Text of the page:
“Mobius, are you alright?” Loki asks. “I’ve never seen you like this before.” He adds that “it’s OK, I’m not judging.” In a true nod to the gentle affection between them, Loki suggests that they take a moment out of the chaos to tuck into some key lime pie. Mobius’ offered Loki the same kindness in Season 1, when Mobius took Loki to get pie after a frustrating moment for him. This time, Loki is the voice of reason to comfort Mobius, reassuring him that everyone loses control of their emotions from time to time.
“Look, it happens,” Loki says. “Sometimes the rage builds up and you’ve just got to let it out.” This shows great growth for Loki, as well as the importance of this relationship to him. He even shares an anecdote from his own misguided youth, when he “held the whole of New York City hostage with an alien army” to get back at his father and brother. Mistakes happen, he says; “sometimes, our emotions get the better of us.”
Viewers may enjoy projecting romantic love between them, especially when the seeds of their affection and concerns for each other’s well-being have blossomed overtime. But their canonically platonic feelings for each other are a driving factor of their appeal nonetheless. From helping each other navigate a TemPad instruction manual to telling Mobius he has food on his chin, it’s the mundane niceties that anchor this far-fetched series back in a tangible relationship that the audience can relate to within the otherwise untenable storytelling.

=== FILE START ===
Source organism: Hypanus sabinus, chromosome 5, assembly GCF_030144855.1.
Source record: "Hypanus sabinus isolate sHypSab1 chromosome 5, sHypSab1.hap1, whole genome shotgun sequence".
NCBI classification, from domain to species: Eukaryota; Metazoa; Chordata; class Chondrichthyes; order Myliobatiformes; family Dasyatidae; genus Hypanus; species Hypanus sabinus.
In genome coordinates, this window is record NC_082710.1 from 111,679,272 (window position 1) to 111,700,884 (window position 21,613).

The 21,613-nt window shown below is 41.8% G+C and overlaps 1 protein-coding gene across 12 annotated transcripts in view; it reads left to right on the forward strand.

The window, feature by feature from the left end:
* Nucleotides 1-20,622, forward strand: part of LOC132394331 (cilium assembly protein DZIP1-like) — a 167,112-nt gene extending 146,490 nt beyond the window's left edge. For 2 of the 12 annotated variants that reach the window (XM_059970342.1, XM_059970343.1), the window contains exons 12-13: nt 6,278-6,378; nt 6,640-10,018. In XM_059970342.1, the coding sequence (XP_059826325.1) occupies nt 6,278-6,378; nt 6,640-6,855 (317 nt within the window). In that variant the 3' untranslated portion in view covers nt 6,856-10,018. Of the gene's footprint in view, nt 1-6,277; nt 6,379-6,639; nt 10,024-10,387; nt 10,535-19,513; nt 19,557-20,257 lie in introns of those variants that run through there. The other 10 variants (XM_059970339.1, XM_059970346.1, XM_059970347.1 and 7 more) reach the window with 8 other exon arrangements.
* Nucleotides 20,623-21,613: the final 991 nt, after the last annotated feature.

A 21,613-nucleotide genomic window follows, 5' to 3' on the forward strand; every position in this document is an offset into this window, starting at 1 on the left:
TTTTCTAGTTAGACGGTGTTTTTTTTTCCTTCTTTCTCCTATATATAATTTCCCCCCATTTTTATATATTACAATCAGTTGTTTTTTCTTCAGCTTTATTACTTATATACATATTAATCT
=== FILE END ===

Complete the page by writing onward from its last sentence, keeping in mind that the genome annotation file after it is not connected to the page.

It seems strange that the best parts of a retro-futuristic sci-fi series that spans centuries in time are the brief, wholesome exchanges between two pals, all taking place outside of all the major action. Yet these quiet discussions over key lime pie in the TVA’s abandoned cafeteria (which happens to be stocked wall-to-wall with pie) or a fleeting bit of banter in an elevator are more memorable than the supposedly impressive time jumps and subplots that make up the majority of each episode.
Sadly, this season doesn’t capitalize on its greatest strength—although, could there ever be enough screen time for Mobius and Loki’s friendship? Doubtful. Yet Marvel has survived even its biggest shortcomings in the past due to its expansive fanbase’s investment in the incredibly human challenges that its superheroes face. Loki introduced a new iconic partnership for the audience to root for, outside of the cinematic universe—similar to the development of Sam Wilson and Bucky Barnes’s relationship in The Falcon and the Winter Soldier—and it’s the one element keeping the show afloat.
With two episodes still to air, Marvel could pivot toward focusing more on Mobius and Loki and less on the forgettable action moments. The MCU’s Starsky and Hutch don’t have to ride off on a jet ski—as Mobius likely once would have loved to do in his original timeline—into the sunset, but there needs to be a pay-off for the audience making it through the slog that much of this season has been. If not, the disconnected MCU may have fumbled its final chance to utilize Loki’s remarkable powers of resurrection to reignite interest in this once-unrivaled universe.